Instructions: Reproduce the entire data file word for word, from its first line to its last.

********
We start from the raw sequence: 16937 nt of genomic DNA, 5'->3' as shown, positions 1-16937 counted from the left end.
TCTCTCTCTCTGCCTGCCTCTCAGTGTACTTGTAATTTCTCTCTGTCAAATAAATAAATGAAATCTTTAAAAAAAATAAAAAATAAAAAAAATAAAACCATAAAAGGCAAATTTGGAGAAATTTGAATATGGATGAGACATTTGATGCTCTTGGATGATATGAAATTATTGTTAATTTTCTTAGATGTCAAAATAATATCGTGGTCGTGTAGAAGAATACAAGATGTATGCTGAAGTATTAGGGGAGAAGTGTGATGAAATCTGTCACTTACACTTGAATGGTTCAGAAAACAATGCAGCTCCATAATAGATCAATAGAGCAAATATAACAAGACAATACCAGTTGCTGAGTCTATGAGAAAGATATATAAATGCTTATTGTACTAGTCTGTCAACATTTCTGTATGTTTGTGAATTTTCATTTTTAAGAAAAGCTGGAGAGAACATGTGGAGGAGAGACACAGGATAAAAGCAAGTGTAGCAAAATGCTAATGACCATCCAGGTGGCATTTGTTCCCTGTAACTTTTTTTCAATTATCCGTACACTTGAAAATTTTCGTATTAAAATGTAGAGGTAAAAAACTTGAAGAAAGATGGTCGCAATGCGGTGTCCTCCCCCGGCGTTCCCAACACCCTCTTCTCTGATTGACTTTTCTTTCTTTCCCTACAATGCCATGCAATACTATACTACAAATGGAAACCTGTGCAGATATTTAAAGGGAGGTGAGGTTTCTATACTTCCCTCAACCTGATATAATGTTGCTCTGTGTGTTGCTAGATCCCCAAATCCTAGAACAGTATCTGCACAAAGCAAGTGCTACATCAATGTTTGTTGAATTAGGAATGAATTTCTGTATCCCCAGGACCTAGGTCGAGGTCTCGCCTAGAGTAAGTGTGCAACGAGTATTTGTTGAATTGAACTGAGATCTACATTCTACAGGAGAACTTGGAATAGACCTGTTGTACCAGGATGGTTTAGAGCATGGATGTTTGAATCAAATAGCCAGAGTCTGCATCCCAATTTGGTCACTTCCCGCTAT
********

We start from the raw sequence: 16937 nt of genomic DNA, 5'->3' as shown, positions 1-16937 counted from the left end.
TCTCTCTCTCTGCCTGCCTCTCAGTGTACTTGTAATTTCTCTCTGTCAAATAAATAAATGAAATCTTTAAAAAAAATAAAAAATAAAAAAAATAAAACCATAAAAGGCAAATTTGGAGAAATTTGAATATGGATGAGACATTTGATGCTCTTGGATGATATGAAATTATTGTTAATTTTCTTAGATGTCAAAATAATATCGTGGTCGTGTAGAAGAATACAAGATGTATGCTGAAGTATTAGGGGAGAAGTGTGATGAAATCTGTCACTTACACTTGAATGGTTCAGAAAACAATGCAGCTCCATAATAGATCAATAGAGCAAATATAACAAGACAATACCAGTTGCTGAGTCTATGAGAAAGATATATAAATGCTTATTGTACTAGTCTGTCAACATTTCTGTATGTTTGTGAATTTTCATTTTTAAGAAAAGCTGGAGAGAACATGTGGAGGAGAGACACAGGATAAAAGCAAGTGTAGCAAAATGCTAATGACCATCCAGGTGGCATTTGTTCCCTGTAACTTTTTTTCAATTATCCGTACACTTGAAAATTTTCGTATTAAAATGTAGAGGTAAAAAACTTGAAGAAAGATGGTCGCAATGCGGTGTCCTCCCCCGGCGTTCCCAACACCCTCTTCTCTGATTGACTTTTCTTTCTTTCCCTACAATGCCATGCAATACTATACTACAAATGGAAACCTGTGCAGATATTTAAAGGGAGGTGAGGTTTCTATACTTCCCTCAACCTGATATAATGTTGCTCTGTGTGTTGCTAGATCCCCAAATCCTAGAACAGTATCTGCACAAAGCAAGTGCTACATCAATGTTTGTTGAATTAGGAATGAATTTCTGTATCCCCAGGACCTAGGTCGAGGTCTCGCCTAGAGTAAGTGTGCAACGAGTATTTGTTGAATTGAACTGAGATCTACATTCTACAGGAGAACTTGGAATAGACCTGTTGTACCAGGATGGTTTAGAGCATGGATGTTTGAATCAAATAGCCAGAGTCTGCATCCCAATTTGGTCACTTCCCGCTAT